A fresh-faced teenager clutches his football ticket, charged up about seeing his favorite pro team play in person at last. He walks through the gates, settles into his seat, and then abruptly whisked away. What happened? The young fan made the mistake of buying the ticket online from an unauthorized source. His beloved ticket, it turned out, had been stolen before he bought it. Don't let this happen to you!
A Good Deal May Not Be Real
The deal that seems too good to be true probably is. A ticket for a major event will command a hefty price whether it's for a professional sports game, a major concert or political happening such as an inauguration. Any offer to sell a ticket for a rock-bottom price, or on suspicious terms, should be avoided. Tickets offered on such terms may well be stolen or fake.
In either case, you may arrive at the event only to be turned away or worse. If the event sponsors contend that the ticket in your hand was stolen, they may call the police. In the worst case scenario, they might even charge you with theft. At a minimum, you could be detained and questioned by security personnel, or simply turned away at the entrance gate.
Read the "Fine Print" before Selling
Reselling a ticket to your high school basketball game, or to a community fund-raiser, is one thing. Venturing into the world of "ticket scalpers" of pro or college sports events or major concerts is another thing altogether, with its own set of risks and potential liabilities.
It's important to read the "fine print" on the event ticket itself to determine any restrictions on reselling the tickets. If so, you could be placing yourself at risk for civil or criminal liability, no matter how good your intentions and no matter how good your asking price for the ticket.
Check with an attorney if you are uncertain about the meaning of the "fine print" and the legal issues of reselling an event ticket. You may find out that it won't be worthwhile to resell the ticket except, if allowed, to sell it back to the original ticket seller. Further, ticket "scalping" is expressly prohibited by the laws of some states.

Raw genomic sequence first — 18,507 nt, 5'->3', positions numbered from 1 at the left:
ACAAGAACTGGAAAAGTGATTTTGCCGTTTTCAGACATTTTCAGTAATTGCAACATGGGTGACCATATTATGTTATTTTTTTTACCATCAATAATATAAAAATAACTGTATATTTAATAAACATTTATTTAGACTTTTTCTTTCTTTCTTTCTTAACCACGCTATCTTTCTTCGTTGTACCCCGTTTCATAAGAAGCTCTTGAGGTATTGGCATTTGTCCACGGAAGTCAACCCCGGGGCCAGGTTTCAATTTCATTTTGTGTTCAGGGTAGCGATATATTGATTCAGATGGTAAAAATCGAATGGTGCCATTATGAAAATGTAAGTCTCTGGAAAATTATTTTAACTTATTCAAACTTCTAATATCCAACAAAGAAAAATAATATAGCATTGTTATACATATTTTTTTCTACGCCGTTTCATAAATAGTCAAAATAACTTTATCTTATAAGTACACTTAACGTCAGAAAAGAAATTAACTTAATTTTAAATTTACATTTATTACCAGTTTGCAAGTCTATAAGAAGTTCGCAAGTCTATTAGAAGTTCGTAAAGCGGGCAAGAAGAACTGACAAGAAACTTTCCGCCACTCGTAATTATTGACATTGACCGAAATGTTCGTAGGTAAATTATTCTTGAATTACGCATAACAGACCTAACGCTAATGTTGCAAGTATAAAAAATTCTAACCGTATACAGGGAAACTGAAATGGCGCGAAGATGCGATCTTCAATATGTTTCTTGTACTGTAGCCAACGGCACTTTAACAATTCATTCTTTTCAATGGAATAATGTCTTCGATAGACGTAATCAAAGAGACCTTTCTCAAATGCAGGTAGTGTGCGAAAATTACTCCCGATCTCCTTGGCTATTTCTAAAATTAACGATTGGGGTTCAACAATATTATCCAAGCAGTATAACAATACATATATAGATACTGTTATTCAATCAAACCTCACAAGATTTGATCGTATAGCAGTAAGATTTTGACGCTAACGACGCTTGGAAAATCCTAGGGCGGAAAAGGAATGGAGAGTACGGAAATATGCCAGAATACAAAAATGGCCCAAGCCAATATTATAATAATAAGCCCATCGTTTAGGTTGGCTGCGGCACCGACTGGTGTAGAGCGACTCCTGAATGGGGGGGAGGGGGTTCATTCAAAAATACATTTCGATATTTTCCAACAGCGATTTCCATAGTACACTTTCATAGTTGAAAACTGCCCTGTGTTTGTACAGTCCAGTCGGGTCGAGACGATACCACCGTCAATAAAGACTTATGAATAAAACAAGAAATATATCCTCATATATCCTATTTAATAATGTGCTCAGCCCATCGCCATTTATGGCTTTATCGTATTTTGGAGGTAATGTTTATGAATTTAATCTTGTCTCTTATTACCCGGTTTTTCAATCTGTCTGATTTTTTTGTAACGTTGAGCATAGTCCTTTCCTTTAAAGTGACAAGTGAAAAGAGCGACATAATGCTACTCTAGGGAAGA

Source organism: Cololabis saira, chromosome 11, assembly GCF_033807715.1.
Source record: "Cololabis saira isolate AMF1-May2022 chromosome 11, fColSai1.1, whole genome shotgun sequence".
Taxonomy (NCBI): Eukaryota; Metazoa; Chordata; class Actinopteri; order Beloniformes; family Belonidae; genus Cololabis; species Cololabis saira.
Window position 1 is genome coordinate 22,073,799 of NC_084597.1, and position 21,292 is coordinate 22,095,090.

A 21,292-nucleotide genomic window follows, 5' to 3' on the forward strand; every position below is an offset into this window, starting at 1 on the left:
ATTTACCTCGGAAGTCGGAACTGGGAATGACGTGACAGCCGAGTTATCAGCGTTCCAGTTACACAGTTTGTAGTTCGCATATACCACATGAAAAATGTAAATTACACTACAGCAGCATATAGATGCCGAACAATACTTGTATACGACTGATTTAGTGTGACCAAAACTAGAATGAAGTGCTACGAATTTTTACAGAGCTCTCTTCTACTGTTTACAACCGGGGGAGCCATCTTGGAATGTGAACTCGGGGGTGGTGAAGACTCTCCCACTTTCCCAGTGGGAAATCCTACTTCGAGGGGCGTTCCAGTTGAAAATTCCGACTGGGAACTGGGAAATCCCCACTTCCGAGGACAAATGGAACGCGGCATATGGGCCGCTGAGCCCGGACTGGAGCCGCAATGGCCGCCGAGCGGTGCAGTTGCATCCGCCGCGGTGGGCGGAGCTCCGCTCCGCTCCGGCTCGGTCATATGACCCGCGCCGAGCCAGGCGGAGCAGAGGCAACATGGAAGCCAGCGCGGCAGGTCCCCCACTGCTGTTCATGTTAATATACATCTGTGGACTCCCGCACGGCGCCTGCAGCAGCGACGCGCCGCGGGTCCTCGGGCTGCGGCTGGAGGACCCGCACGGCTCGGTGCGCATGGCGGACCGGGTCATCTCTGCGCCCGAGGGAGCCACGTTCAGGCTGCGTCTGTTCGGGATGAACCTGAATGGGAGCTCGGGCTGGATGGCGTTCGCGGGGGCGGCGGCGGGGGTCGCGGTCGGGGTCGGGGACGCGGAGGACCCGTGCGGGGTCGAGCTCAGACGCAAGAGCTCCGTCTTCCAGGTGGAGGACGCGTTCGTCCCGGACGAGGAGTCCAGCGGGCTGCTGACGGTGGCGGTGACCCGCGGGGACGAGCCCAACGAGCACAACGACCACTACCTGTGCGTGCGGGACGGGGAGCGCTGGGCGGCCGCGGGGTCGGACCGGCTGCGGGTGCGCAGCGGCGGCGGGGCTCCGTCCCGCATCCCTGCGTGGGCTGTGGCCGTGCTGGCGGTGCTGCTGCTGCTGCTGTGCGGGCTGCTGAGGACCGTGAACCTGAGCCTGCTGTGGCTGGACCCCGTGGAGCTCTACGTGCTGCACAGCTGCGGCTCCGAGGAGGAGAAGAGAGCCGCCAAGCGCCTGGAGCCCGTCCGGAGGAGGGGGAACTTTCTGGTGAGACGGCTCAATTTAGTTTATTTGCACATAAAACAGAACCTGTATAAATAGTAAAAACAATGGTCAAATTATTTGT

Victim of a Ticket Scam?
Tracking down the unscrupulous ticket scammer may be extremely difficult, especially if the scheme was through the mail (using a P.O. Box address) or through the Internet. It may be helpful to contact local law enforcement authorities, the local prosecutor's office or the local attorney general's office. These groups may have heard about similar reports from other scam victims.
An attorney can assess if it's worthwhile to pursue a lawsuit against the ticket scammer. Keep copies of all your communication and contact with the ticket seller and its "representatives."
What Can I Do to Protect Myself?
Remember to investigate closely the terms of any offer to buy a major event ticket coming from anywhere other than the official ticket seller for the event. If in doubt, check the Web site of the team, league, entertainer or venue. Place a call to the customer relations department of the official ticket seller if you have any doubts about the validity of the offer.
When you know your ticket is "legit," relax and enjoy the event.
Questions for Your Attorney
- I bought expensive tickets to a bowl game via a peer-to-peer auction site, and the tickets were invalid because they had been reported as lost or stolen. Can I sue the out-of-state seller in a small claims court in my state if the auction site's dispute resolution process doesn't go my way?
- Can ticket brokerage services disclaim responsibility for the validity of the tickets they sell?
- Are secondhand ticket purchases protected under common credit card account rules, do the rules vary by issuer or are some transactions not protected under consumer credit card rules